E M O R A N D U M 11-037
TO: MAYOR HORNADAY AND HOMER CITY COUNCIL
WALT WREDE, CITY MANAGER
FROM: RICK ABBOUD, CITY PLANNER
DATE: March 4, 2011
SUBJECT: Ordinance 11-03, Amending Definitions in Zoning Code
Due to public testimony at the February 28th City Council Meeting, this item was amended and reconsidered. The intent of the ordinance is to simplify enforcement and make it much easier to determine if a violation has occurred. I wish to further clarify some concepts of the ordinance including the issue it is designed to address, the changes that are suggested, explanation of the provision of termination, and an estimation on the amount of parcels it would affect.
The primary purpose of the ordinance is the creation of a tool to better clarify and address the storage of ‘dead’ vehicles. Currently, junk vehicles are not allowed to be stored in any of the districts in question. Junk vehicles include those that are “wrecked, scrapped, partially or fully dismantled …” (not too difficult to determine) or those that are “inoperable” (could be difficult to determine). So instead of gaining a warrant and sending a mechanic out to a site to determine if a vehicle is actually inoperable, it was thought to have an easily identifiable standard to determine if the vehicles (up to five) are in compliance. All that has to be done to refute the claim is for the vehicles in question to move within 240 days.
This ordinance does not change what can be currently stored outside, only how much is acceptable. Current code addresses outdoor storage of “commercial fishing gear, noncommercial equipment including noncommercial trucks, boats, and not more than one recreational vehicle… provided no stored equipment, boat or vehicle exceeds 36 feet in length.” All of this is currently allowed as private outdoor storage (reminder: junk is not allowed) and it was kept in the proposed code and would be regulated by the 1500 square foot allowance. To my knowledge, we have never had a compliant and not enforced anything related to the “accessory” private outdoor storage commercial fishing gear or fishing boats.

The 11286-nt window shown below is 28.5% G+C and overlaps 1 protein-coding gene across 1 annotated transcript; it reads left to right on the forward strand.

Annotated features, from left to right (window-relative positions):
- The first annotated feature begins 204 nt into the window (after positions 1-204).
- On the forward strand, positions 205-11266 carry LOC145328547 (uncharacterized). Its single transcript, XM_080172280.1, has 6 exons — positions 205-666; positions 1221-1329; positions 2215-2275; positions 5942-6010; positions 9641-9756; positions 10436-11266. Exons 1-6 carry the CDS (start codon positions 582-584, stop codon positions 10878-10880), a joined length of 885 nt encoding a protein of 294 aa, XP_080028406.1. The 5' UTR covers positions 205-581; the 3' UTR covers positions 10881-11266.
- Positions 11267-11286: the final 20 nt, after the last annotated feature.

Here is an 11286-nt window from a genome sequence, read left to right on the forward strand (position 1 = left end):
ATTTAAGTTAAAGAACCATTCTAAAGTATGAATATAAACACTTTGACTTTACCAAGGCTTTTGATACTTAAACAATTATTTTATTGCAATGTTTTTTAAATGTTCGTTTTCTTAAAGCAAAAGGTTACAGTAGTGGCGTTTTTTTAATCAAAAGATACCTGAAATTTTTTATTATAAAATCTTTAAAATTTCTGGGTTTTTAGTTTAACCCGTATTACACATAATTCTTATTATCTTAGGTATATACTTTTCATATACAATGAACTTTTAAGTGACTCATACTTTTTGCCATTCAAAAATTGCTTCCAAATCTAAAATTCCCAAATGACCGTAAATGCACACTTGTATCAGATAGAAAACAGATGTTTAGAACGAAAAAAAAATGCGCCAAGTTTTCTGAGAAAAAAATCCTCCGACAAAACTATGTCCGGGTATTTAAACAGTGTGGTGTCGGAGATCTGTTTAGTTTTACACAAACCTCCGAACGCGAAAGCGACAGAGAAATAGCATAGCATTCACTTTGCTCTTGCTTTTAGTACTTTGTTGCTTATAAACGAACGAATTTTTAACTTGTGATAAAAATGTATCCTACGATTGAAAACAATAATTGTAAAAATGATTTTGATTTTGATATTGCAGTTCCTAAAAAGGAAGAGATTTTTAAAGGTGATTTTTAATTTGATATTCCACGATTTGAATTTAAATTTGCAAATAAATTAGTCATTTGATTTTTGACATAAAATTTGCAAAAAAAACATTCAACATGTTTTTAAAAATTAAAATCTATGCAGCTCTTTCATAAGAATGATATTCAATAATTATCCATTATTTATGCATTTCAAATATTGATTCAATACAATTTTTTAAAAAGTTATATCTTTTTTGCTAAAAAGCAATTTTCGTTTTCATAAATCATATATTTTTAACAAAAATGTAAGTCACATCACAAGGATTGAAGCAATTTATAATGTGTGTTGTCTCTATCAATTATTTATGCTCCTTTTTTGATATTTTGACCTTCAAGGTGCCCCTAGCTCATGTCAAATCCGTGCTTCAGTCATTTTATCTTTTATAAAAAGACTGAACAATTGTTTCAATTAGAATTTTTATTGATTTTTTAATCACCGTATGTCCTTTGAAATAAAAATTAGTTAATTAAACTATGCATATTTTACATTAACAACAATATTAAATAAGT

It was recommended that the grandfather provision of outdoor storage be terminated after one year. Our attorney is scheduled to be present and should be able to further clarify this provision. My take on this provision is that it is inherently difficult to establish a nonconformity of this sort (what type of documentation is available?). It also seems quite problematic to apply standards of the continuation of a nonconforming use which include provisions that, among other things (HCC 21.61.040), “No nonconforming use shall be moved in whole or in part to any other portion of the lot that was not occupied by the nonconforming use as of the date it became nonconforming” and “If at any time a nonconforming use is abandoned, changed, discontinued, or ceases to be the primary use of a lot, the use of that lot shall thereafter conform to the code provisions applicable in the zone in which the lot is located, and the nonconforming use shall not thereafter be resumed or allowed to continue.” A few issues that come to mind is the consequence of moving or changing the storage, especially when expanding and the fact that storage of this sort is never going to be the primary use of the lot. Again perhaps the attorney will comment on this.
Finally, this ordinance as presented only affects a small amount of properties (perhaps less than half a dozen). 1500 feet is as large as or larger than the average house footprint. Storage encompassing an area greater than the existing house (principle use) would technically make storage the principle use and then would be outside of the provision of code to lawfully continue. This ordinance was intended to maintain the integrity of the residential neighborhoods as suggested in the newly adopted comprehensive plan. If the primary concern is the effect of this ordinance on the annexed areas, I would recommend passage as presented except to exclude the Rural Residential District where one would expect to find all of the area subjected to annexation in this ordinance and much larger lots. The higher density areas of the Urban Residential and Residential Office District would be well served by such and ordinance and all of the proposed provisions.